Utama the forgotten land: surviving in a dying world – Reforme.net

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By Sophie Esposito

Beautiful and painful, Utama the Forgotten Land, director Alejandro Loayza Grisi’s debut feature, is a meditation on legacy, loss and change in the high plains of Bolivia in a time of global warming.

Bolstered by an artistic career in photography, the Bolivian director Alejandro Loayza Grisi triumphed at Sundance (Grand Jury Prize) and at the Malaga Festival with Utama the forgotten landa sensitive, existentialist and mystical first feature film which stages a family trio of Quechua Indians in the remote, immense and arid landscapes of the Altiplano, the Peruvian-Bolivian high plains, where global warming is hitting.

Here the sun beats down and despite the ceremonies and ancestral rituals, the rain does not fall. There is no more ice in the surrounding mountains, the wells are dry, the village pump is empty and the last stream is inexorably drying up. Driven out by drought, the majority of the inhabitants have already migrated north to the cities. For years, however, Sisa (81) and Virginio (80) have refused to give up. In their rudimentary and isolated little house, the couple faces this climatic hostility with patient sobriety: she takes care of the household and brings in water, he takes care of their herd of llamas. They have always lived like that, from their harvests and livestock. But Virginio coughs more and more, Sisa walks further and further, the ground is all cracked and the lamas are thirsty… Why don’t they move, asks them Clever (23 years old) who has come from the city to stay for a while with His grand-parents. What hides this resistance, this stubbornness?

Story of love and death

In Utama the forgotten land, story of love and death, of confrontation between tradition and modernity, the filmmaker uses the codes of a minimalist western (spectacular sets, long tracking shots, wide shots or close-ups on faces, heady music) to evoke the urgency ecological. To embody the octogenarian couple, he was able to find marvelous non-professional actors (José Calcina and Luisa Quispe). Their weathered features, their looks, their modest silences, the small gestures of their daily life mean so much more than the rare words they utter that – when these occur – they act in depth. Like when Virgino speaks to his grandson about the death of the condor, the sacred and protective animal of the mountain in danger of extinction. When he feels that he is no longer useful, that he can no longer fly, he returns to his nest perched at the top of the mountain, folds his wings and drops straight onto a rock, and dies.…” Filled with symbols, this polished aesthetic film tells us very clearly about a cycle that is coming to an end, about the beauty of the human bond with nature and the importance of forging stronger bonds.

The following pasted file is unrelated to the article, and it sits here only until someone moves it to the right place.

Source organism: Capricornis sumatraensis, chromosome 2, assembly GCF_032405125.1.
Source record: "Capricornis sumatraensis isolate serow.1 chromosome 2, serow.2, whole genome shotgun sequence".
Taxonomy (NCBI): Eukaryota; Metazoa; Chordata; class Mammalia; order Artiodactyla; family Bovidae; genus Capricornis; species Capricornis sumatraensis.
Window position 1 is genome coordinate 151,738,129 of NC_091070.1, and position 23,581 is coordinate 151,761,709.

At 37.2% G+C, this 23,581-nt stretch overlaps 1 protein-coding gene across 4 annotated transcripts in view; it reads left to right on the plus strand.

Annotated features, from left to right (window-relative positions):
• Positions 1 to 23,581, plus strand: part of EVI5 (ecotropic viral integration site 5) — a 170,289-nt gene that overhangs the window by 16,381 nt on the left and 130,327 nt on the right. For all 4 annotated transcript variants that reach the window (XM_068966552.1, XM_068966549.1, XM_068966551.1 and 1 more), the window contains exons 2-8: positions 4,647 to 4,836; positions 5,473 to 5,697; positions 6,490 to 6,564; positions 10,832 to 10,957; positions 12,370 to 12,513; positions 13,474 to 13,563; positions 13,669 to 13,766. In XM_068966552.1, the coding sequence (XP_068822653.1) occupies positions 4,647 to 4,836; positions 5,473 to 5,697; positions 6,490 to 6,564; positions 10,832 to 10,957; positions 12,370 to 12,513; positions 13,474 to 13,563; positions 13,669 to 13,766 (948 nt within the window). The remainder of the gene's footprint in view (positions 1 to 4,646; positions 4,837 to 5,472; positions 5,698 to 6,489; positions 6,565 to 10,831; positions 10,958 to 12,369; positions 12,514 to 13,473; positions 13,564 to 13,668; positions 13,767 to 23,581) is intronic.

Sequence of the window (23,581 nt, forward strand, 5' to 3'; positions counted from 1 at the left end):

Sophie Esposito

Utama, the forgotten land by Alejandro Loayza Grisi, Condor1h27, in theaters on May 11.

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Utama the forgotten land: surviving in a dying world – Reforme.net

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